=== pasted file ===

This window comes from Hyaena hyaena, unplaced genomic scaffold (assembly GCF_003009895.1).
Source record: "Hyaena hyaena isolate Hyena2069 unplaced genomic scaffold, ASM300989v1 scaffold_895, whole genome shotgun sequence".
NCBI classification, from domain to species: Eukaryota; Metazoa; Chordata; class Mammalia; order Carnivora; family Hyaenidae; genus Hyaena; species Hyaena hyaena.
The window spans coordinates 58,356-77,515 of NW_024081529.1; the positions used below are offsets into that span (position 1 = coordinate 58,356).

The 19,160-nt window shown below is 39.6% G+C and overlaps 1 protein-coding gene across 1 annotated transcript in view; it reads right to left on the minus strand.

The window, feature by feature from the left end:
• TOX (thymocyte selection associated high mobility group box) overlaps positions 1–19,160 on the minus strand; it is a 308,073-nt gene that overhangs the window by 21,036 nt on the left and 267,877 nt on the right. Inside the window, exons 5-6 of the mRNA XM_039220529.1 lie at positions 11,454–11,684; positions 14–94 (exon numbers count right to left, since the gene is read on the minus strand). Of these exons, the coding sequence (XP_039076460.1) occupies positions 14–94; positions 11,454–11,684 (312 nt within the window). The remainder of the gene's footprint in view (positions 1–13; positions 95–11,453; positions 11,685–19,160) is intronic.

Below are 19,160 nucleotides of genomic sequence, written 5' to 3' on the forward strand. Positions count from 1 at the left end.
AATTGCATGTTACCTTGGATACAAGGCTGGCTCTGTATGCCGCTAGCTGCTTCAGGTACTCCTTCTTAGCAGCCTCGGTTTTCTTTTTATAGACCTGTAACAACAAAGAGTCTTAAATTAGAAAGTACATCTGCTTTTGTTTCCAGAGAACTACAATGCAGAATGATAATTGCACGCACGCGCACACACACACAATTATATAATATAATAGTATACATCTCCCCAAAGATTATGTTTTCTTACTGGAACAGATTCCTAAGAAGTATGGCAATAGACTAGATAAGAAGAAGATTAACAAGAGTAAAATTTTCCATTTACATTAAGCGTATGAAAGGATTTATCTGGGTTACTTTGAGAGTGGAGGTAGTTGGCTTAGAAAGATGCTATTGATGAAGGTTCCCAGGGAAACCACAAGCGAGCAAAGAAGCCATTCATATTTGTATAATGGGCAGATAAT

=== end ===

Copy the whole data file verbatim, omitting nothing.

This window comes from Hyaena hyaena, unplaced genomic scaffold (assembly GCF_003009895.1).
Source record: "Hyaena hyaena isolate Hyena2069 unplaced genomic scaffold, ASM300989v1 scaffold_895, whole genome shotgun sequence".
NCBI classification, from domain to species: Eukaryota; Metazoa; Chordata; class Mammalia; order Carnivora; family Hyaenidae; genus Hyaena; species Hyaena hyaena.
The window spans coordinates 58,356-77,515 of NW_024081529.1; the positions used below are offsets into that span (position 1 = coordinate 58,356).

The 19,160-nt window shown below is 39.6% G+C and overlaps 1 protein-coding gene across 1 annotated transcript in view; it reads right to left on the minus strand.

The window, feature by feature from the left end:
• TOX (thymocyte selection associated high mobility group box) overlaps positions 1–19,160 on the minus strand; it is a 308,073-nt gene that overhangs the window by 21,036 nt on the left and 267,877 nt on the right. Inside the window, exons 5-6 of the mRNA XM_039220529.1 lie at positions 11,454–11,684; positions 14–94 (exon numbers count right to left, since the gene is read on the minus strand). Of these exons, the coding sequence (XP_039076460.1) occupies positions 14–94; positions 11,454–11,684 (312 nt within the window). The remainder of the gene's footprint in view (positions 1–13; positions 95–11,453; positions 11,685–19,160) is intronic.

Below are 19,160 nucleotides of genomic sequence, written 5' to 3' on the forward strand. Positions count from 1 at the left end.
AATTGCATGTTACCTTGGATACAAGGCTGGCTCTGTATGCCGCTAGCTGCTTCAGGTACTCCTTCTTAGCAGCCTCGGTTTTCTTTTTATAGACCTGTAACAACAAAGAGTCTTAAATTAGAAAGTACATCTGCTTTTGTTTCCAGAGAACTACAATGCAGAATGATAATTGCACGCACGCGCACACACACACAATTATATAATATAATAGTATACATCTCCCCAAAGATTATGTTTTCTTACTGGAACAGATTCCTAAGAAGTATGGCAATAGACTAGATAAGAAGAAGATTAACAAGAGTAAAATTTTCCATTTACATTAAGCGTATGAAAGGATTTATCTGGGTTACTTTGAGAGTGGAGGTAGTTGGCTTAGAAAGATGCTATTGATGAAGGTTCCCAGGGAAACCACAAGCGAGCAAAGAAGCCATTCATATTTGTATAATGGGCAGATAAT